But the Trump program would cut some of these major programs, threatening delays or shortfalls for projects our growing region desperately needs.

Cascade has put together a handy online form so you can message your Senators and Representatives to urge them not to support the Trump infrastructure cuts. From Cascade:  Continue reading

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Bike Happy: Nation’s largest e-bikeshare system

EDITOR’S NOTE: Thanks again to Brock Howell of Bike Happy for putting together this comprehensive weekly newsletter.


  1. Seattle is home to the nation’s largest e-bikeshare system.
  2. In the last 7 years, the percentage of commuters driving alone into downtown has dropped 10 points.
  3. On Wednesday, Feb. 21, speak up for better bike parking in new buildings at a public hearing on parking legislation.
  4. Attend “One Man, Two Wheels,” a play written and performed by Henry James Walker this weekend (Thursday–Saturday, 7:30pm), at the 18th & Union Arts Space.

Continue reading

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Aviva Stephens: Pedaling my way to the 520 Bridge

EDITOR’S NOTE: Aviva Stephens is a Seattle native and financial professional who discovered the benefits and joys of cycling on her challenging work commute between Ballard and the Eastside. Find more of her writing on Medium and follow her on Instagram at @avivarachelle.

Since bike commuting to and from the Eastside, I have been eagerly awaiting the opening of the new 520 Bridge trail. After years of sitting in traffic due to car accidents, unexpected congestion, and inclement weather, I could not wait to fly past the parking lot of cars on my bike with smile on my face.

The beginning

I took the afternoon off December 20 (opening day of the 520 Bridge trail) to enjoy every moment of my glorious ride during what little daylight there was. Fortunately, the 520 bike trail runs right past my office. Below is a pic of the trailhead, SR 520 is just beyond the trees. If you’ve never been on the trail, it mostly runs alongside SR 520. If not, you’ve likely noticed a few sparse bike riders to your right while driving eastbound on the highway.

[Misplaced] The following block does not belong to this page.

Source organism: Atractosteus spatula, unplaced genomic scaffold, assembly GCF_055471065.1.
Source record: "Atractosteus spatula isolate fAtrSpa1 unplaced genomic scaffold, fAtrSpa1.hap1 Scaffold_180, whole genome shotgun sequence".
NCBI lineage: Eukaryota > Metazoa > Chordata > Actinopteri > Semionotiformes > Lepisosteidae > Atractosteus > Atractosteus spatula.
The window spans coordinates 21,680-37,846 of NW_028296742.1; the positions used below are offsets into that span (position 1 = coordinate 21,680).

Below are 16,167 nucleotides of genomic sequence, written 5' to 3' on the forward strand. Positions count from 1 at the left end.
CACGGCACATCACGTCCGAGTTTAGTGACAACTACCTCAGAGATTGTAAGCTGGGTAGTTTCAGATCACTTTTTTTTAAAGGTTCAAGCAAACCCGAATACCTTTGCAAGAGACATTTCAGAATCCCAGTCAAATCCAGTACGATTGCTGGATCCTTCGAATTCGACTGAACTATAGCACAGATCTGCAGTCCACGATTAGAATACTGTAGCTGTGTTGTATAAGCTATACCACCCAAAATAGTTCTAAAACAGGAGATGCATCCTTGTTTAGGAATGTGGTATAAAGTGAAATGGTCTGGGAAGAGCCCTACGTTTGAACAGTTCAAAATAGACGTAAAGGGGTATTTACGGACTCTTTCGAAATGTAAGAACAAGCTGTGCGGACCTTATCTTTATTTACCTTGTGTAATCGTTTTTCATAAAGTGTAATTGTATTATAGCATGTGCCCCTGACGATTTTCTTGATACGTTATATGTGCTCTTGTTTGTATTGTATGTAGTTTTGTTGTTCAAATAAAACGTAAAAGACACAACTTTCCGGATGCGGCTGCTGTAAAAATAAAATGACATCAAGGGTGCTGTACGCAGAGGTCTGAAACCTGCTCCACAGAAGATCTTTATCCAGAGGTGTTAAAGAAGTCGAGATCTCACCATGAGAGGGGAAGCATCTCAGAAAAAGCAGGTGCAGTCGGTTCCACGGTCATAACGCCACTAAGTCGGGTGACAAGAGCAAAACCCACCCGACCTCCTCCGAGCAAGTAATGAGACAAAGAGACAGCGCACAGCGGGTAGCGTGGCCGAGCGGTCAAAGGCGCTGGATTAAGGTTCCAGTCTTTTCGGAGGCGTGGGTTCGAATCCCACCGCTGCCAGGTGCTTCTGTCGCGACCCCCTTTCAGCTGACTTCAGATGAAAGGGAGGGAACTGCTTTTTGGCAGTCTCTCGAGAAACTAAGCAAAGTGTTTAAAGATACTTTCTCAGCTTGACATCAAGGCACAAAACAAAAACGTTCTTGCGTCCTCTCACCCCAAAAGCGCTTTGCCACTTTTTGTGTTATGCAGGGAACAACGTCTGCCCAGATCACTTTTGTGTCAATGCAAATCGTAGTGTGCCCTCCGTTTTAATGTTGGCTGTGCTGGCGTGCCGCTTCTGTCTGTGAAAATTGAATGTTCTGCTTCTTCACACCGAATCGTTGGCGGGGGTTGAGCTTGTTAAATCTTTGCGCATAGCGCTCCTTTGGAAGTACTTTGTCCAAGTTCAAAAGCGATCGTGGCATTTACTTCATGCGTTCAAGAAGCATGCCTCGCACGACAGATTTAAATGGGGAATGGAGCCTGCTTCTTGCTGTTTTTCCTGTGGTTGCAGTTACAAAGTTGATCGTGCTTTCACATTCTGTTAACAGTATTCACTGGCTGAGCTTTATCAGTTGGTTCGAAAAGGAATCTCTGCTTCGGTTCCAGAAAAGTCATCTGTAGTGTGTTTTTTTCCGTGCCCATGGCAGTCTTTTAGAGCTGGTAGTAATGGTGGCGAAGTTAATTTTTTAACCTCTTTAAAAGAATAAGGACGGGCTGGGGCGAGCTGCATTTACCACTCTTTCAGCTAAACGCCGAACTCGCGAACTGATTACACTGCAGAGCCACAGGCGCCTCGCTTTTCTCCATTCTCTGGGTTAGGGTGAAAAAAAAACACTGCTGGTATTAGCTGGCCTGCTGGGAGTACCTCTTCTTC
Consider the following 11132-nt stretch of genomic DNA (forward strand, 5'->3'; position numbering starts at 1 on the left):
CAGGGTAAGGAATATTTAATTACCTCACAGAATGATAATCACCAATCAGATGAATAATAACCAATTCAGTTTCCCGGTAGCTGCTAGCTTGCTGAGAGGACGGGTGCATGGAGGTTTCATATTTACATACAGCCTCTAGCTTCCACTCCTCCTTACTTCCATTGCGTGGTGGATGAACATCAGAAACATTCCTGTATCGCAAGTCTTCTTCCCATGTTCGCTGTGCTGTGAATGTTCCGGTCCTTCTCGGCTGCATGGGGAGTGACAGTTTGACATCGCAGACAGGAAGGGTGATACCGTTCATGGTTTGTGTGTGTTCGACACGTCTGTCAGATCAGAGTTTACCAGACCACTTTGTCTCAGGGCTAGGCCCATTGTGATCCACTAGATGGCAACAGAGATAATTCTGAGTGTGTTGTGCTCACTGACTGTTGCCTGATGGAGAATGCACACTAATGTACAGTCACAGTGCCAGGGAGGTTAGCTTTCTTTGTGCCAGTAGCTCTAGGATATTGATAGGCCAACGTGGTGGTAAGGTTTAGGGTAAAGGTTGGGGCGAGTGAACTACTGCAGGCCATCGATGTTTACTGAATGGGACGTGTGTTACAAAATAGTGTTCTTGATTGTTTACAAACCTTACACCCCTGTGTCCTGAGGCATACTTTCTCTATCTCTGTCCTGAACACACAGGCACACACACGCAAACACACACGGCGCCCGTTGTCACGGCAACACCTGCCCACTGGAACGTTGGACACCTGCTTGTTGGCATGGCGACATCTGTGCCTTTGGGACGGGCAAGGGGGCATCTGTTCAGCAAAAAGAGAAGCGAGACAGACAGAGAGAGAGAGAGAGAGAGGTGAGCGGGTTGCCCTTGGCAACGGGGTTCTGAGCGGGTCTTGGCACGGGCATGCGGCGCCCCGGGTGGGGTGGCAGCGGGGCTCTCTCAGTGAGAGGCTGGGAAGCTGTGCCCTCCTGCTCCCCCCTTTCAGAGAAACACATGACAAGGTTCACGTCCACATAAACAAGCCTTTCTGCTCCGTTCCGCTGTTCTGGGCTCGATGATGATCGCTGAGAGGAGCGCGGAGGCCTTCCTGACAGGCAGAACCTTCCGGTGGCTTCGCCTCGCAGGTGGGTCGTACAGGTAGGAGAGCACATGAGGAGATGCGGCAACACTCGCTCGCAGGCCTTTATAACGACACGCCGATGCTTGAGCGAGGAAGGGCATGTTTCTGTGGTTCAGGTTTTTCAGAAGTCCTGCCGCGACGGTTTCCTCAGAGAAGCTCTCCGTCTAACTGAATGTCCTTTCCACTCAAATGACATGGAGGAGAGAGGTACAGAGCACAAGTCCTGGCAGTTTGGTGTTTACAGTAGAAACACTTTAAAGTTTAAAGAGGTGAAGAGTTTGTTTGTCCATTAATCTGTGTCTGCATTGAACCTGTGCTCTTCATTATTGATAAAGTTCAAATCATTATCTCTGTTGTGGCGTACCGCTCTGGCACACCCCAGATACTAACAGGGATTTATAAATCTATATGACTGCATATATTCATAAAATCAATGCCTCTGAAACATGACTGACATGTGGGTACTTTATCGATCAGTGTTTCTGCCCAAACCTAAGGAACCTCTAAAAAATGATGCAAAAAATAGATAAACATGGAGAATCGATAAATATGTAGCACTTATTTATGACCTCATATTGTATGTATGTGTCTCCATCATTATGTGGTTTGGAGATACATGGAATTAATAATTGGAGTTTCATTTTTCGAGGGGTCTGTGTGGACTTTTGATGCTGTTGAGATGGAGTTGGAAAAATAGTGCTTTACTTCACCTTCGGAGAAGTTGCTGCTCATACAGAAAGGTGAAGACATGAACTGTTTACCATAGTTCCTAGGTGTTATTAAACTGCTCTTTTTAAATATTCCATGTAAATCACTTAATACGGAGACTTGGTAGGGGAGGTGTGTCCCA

Redwest Campus

While I’ve ridden parts of this trail around Redmond, I’ve never taken it all the way to the bridge. So this was an adventure for me. Like many folks who have been waiting for this day, I figured the trail would run along 520 all the way into Seattle. It is called the “520 Trail” after all, right? Not so much. The trail does follow the freeway for the most part, but there are some confusing breaks that can make this ride challenging. In this post I will share my experience with the breaks and offer tips if you look to make the same journey.

The circled section below is  where I will focus this post, as it is the most problematic. I tried pulling the directions from Google maps, but the result wasn’t quite right. For some reason Google takes you off the proper 520 Trail before it actually ends. I’ll go into detail about this later.

Google Maps: Redwest to Montlake bike directions

Ambiguous intersections

Continue reading

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The 2018 Bicycle Sundays schedule is out

Car-free Lake Washington Boulevard is just the best. So save these dates in your calendar!

From Seattle Parks:

On scheduled Sundays from May to September, a portion of Lake Washington Boulevard will be closed to motorized vehicles from 10 a.m. to 6 p.m. Seattle Parks and Recreation invites everyone in the community to bike, jog or stroll along the boulevard between the Seward Park entrance and Mount Baker Park’s beach during these times.

The 2018 event dates are:

  • May 20, 27
  • June 3, 17, 24
  • July 8, 15
  • August 19, 26
  • September 2, 9, 16


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Howell: Going Steady with Lime-E

After a month of anticipation, LimeBike released 300 e-bikes into its fleet of 4,000 bikeshare bike in Seattle this past weekend, with plans to release another 200 by this Wednesday.  Eventually, “Lime-Es” will comprise forty percent of LimeBike’s fleet.

Here’s the thing — I had never ridden an e-bike in my life. And while I believe e-bikes have transformative power to flatten Seattle’s hills and get more people to ride, unlike many e-bike evangelists, I believe e-bikes shouldn’t be allowed to have e-assist past 15 or 17 mph.